Montana Environmental Information Center

Clean and healthful. It's your right, our mission.

Clean Air Policies in Montana

A variety of policies and administrative rules determine the quality of our air in Montana, at both the local, state, and federal level. These policies determine the amount and type of pollution that polluters are permitted to release into the air we breath.

Mercury and Air Toxics Standards (MACT)

Hazardous air pollution from coal-fired power plants are a leading cause of toxic air pollutants like mercury, lead, and arsenic. In March 2011, the Environmental Protection Agency proposed requiring coal fired power plants to control toxic emissions. The rule is being hailed as a major step forward for public health and our environment, by requiring proven pollution control technologies that are already in use at more than half of the nations coal-fired power plants.

MACT will take effect in 2015, giving utilities ample time to prepare for upgrades (on top of the two decades that the rule has been shuffled around in administrative processes and court).

Regional Haze

Older coal-fired power plants release large quantities of nitrogen oxides, sulfur dioxide, and particulate air pollution. The health impacts of these pollutants are well known.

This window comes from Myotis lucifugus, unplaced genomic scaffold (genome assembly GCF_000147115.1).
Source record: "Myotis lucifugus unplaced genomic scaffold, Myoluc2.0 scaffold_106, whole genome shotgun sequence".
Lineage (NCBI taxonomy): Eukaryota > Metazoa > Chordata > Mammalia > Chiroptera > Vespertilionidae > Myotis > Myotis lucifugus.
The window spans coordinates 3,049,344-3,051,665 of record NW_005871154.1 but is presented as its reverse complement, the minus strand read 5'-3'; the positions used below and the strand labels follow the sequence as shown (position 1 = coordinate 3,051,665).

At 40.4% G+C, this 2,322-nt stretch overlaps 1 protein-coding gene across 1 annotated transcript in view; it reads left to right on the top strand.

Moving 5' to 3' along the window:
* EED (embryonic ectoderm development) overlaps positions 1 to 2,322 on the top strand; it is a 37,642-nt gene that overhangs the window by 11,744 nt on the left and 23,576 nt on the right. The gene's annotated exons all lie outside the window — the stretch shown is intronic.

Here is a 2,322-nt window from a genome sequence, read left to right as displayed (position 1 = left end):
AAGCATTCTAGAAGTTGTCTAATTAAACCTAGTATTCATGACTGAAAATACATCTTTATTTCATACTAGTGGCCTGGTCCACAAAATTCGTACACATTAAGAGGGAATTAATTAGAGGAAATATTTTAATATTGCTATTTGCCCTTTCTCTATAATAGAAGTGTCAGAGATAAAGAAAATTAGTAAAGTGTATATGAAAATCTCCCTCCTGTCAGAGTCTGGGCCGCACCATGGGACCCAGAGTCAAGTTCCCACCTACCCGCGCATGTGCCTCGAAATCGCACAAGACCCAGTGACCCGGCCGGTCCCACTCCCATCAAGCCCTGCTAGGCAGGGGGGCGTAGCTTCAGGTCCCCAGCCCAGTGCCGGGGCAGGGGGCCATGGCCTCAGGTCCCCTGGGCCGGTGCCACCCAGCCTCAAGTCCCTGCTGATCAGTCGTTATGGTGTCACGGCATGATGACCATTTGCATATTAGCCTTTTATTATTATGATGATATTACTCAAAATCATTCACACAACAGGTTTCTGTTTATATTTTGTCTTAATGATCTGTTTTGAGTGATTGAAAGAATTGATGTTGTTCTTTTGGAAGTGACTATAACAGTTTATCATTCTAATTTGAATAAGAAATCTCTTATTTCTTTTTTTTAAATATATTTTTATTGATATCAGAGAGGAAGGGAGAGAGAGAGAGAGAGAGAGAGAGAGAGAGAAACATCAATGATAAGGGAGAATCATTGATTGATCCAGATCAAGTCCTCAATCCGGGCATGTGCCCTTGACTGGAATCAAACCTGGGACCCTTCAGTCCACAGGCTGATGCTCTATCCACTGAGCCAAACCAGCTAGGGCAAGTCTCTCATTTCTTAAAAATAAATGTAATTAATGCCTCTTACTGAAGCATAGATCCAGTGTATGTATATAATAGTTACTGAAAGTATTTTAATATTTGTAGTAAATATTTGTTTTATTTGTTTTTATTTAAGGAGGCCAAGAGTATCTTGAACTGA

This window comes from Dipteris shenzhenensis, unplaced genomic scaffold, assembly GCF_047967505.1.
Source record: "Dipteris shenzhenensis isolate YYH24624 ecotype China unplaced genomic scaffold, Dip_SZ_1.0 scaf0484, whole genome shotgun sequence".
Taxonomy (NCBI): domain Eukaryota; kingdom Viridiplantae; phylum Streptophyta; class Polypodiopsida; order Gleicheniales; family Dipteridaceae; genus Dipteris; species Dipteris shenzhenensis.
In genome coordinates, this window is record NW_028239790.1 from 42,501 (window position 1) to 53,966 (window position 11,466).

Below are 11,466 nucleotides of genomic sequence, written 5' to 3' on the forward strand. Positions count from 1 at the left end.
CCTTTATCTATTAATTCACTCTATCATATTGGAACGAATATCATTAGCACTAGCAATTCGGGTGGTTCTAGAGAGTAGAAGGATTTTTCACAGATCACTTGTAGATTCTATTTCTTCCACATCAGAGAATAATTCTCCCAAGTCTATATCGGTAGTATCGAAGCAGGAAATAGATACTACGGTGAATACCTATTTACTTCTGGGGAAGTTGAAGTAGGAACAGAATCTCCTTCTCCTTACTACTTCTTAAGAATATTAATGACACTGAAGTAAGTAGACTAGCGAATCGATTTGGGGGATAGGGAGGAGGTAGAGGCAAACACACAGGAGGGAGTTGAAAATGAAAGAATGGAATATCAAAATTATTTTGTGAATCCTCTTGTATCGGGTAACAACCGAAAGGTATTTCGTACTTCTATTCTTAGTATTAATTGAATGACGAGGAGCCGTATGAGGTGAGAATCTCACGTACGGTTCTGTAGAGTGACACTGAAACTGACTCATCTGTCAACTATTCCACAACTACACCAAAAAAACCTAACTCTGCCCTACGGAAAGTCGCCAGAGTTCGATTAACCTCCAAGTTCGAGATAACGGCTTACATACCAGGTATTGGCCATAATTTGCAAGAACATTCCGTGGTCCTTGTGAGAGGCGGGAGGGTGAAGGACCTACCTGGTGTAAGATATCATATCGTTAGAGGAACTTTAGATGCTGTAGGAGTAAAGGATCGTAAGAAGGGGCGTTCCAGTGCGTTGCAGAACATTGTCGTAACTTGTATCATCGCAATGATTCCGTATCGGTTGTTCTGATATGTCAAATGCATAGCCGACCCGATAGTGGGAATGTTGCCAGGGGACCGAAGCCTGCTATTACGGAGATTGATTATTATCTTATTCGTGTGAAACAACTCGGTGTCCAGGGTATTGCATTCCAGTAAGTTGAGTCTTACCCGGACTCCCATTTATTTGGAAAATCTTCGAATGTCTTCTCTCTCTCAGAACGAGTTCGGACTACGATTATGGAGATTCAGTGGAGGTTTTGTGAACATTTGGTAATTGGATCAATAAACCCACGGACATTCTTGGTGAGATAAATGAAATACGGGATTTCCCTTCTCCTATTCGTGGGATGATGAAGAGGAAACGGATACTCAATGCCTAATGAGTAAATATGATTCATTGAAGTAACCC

The EPA is currently developing a Federal Implementation Plan (FIP) for Montana and neighboring states, and released a draft of the plan in March of 2012. The plan falls disappointingly short of cleaning up Montana’s air.

Carbon Pollution Standards for New Power Plants

The U.S. Environmental Protection Agency is proposing to take steps under the Clean Air Act to limit carbon pollution from new power plants. The EPA’s proposal, which does not apply to plants currently operating or new permitted plants that begin construction over the next 12 months, will help minimize new sources of carbon pollution.

Power plants are the largest individual sources of carbon pollution in the United States and currently there are no uniform national limits on the amount of carbon pollution that future power plants will be able to emit. Pennsylvania Power’s Colstrip Complex has been identified as the 8th largest polluter of greenhouse gases in the nation.